NEWARK, N.J. – A former U.S. Postal Service USPS employee today admitted that he conspired to fraudulently obtain unemployment insurance benefits, U.S. Attorney Philip R. Sellinger announced.
Ross Clayton, 31, of Irvington, New Jersey, pleaded guilty by videoconference before U.S. District Judge Julien X. Neals to an information charging him with conspiring to commit wire fraud.
According to documents filed in the case and statements made in court:
On March 27, 2020, the Coronavirus Aid, Relief, and Economic Security Act (CARES Act) was signed into law. The CARES Act created a new temporary federal unemployment insurance program called Pandemic Unemployment Assistance (PUA), which provided unemployment insurance benefits for individuals who were not eligible for other types of unemployment (the self-employed, independent contractors, gig economy workers). The CARES Act also created a new temporary federal program called Federal Pandemic Unemployment Assistance (FPUC) that provided an additional $600 weekly benefit to those eligible for PUA and regular unemployment insurance benefits.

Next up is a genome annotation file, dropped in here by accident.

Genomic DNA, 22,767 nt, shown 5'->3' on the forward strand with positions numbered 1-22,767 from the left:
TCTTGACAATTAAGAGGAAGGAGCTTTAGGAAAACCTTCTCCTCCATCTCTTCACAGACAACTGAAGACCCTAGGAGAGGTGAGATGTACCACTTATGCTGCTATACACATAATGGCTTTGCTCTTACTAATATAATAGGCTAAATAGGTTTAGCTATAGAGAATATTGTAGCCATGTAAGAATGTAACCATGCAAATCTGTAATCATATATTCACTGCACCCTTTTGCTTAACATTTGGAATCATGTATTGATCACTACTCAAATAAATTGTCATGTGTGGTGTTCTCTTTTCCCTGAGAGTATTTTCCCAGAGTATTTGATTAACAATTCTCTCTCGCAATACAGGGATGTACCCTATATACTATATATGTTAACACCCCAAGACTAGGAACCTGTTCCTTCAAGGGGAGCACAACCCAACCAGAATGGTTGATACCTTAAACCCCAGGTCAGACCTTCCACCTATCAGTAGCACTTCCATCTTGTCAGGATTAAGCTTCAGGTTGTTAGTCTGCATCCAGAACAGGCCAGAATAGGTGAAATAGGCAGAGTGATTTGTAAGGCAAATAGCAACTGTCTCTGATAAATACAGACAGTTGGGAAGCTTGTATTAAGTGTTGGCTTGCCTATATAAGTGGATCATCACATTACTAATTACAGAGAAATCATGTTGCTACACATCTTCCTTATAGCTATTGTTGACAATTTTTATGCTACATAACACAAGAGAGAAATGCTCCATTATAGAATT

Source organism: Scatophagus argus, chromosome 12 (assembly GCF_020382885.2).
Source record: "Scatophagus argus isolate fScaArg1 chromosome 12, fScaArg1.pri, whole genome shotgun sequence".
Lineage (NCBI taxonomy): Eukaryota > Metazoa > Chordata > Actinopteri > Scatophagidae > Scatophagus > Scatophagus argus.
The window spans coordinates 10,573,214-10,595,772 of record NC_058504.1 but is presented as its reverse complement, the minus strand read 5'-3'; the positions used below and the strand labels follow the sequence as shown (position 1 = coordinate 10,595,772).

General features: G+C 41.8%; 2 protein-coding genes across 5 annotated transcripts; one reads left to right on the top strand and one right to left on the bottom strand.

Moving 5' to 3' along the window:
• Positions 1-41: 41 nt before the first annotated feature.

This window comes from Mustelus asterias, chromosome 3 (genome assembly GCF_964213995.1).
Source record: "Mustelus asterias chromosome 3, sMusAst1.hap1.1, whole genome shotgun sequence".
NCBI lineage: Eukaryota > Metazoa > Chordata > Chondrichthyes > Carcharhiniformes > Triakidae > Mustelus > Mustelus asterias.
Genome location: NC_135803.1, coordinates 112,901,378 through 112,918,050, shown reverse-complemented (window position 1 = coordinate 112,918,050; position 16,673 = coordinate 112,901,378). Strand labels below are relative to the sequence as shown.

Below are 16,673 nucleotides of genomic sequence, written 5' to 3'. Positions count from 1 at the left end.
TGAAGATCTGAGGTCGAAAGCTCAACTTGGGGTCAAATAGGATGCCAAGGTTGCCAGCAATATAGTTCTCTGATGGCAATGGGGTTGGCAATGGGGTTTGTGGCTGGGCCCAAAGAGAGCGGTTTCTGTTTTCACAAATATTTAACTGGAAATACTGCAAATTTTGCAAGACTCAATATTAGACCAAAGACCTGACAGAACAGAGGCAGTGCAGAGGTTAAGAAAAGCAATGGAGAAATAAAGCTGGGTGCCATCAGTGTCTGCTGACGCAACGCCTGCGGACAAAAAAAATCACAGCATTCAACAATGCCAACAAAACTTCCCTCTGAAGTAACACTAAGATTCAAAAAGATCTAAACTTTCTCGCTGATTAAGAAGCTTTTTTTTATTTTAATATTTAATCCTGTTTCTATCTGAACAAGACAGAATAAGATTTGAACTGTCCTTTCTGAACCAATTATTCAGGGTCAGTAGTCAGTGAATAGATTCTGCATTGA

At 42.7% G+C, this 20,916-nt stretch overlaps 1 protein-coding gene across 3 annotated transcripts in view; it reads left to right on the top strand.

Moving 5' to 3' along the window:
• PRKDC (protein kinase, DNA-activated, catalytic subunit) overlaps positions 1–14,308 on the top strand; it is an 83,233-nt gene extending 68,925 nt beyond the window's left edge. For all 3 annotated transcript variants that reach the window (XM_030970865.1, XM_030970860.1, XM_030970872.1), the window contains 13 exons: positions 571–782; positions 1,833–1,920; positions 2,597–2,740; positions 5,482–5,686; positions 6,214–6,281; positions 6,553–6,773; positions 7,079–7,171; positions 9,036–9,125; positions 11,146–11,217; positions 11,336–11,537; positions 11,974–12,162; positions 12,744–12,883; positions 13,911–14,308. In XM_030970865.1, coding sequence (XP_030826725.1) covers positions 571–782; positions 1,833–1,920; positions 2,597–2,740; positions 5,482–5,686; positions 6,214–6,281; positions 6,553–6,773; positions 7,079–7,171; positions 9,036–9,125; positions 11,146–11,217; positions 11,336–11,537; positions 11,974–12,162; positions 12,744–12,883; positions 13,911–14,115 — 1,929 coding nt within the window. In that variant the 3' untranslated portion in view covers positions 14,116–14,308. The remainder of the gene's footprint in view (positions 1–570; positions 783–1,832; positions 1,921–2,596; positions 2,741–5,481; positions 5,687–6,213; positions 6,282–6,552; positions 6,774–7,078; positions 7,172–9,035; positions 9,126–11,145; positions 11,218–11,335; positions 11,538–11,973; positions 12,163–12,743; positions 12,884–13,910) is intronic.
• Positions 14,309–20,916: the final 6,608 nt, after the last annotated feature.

Clayton was a USPS employee. Clayton took unemployment insurance benefits-related mail, including debit cards, from a USPS location in New Jersey and used that mail to obtain unemployment insurance benefits to which he was not entitled.
The charge of conspiring to commit wire fraud is punishable by a maximum potential penalty of 20 years in prison and a fine of the greater of $250,000, twice the gross profits to Stokes or twice the gross loss suffered by the victims. Sentencing is scheduled for Sept. 7, 2022.
U.S. Attorney Sellinger credited special agents of the U.S. Department of Labor, Office of Inspector General, under the direction of Special Agent in Charge Jonathan Mellone in Manhattan; and postal inspectors of the U.S. Postal Inspection Service in Newark, under the direction of Postal Inspector in Charge Damon Wood, Philadelphia Division, with the investigation leading to today’s guilty plea.
The government is represented by Assistant U.S. Attorney Andrew Kogan of the U.S. Attorney’s Office Cybercrime Unit in Newark.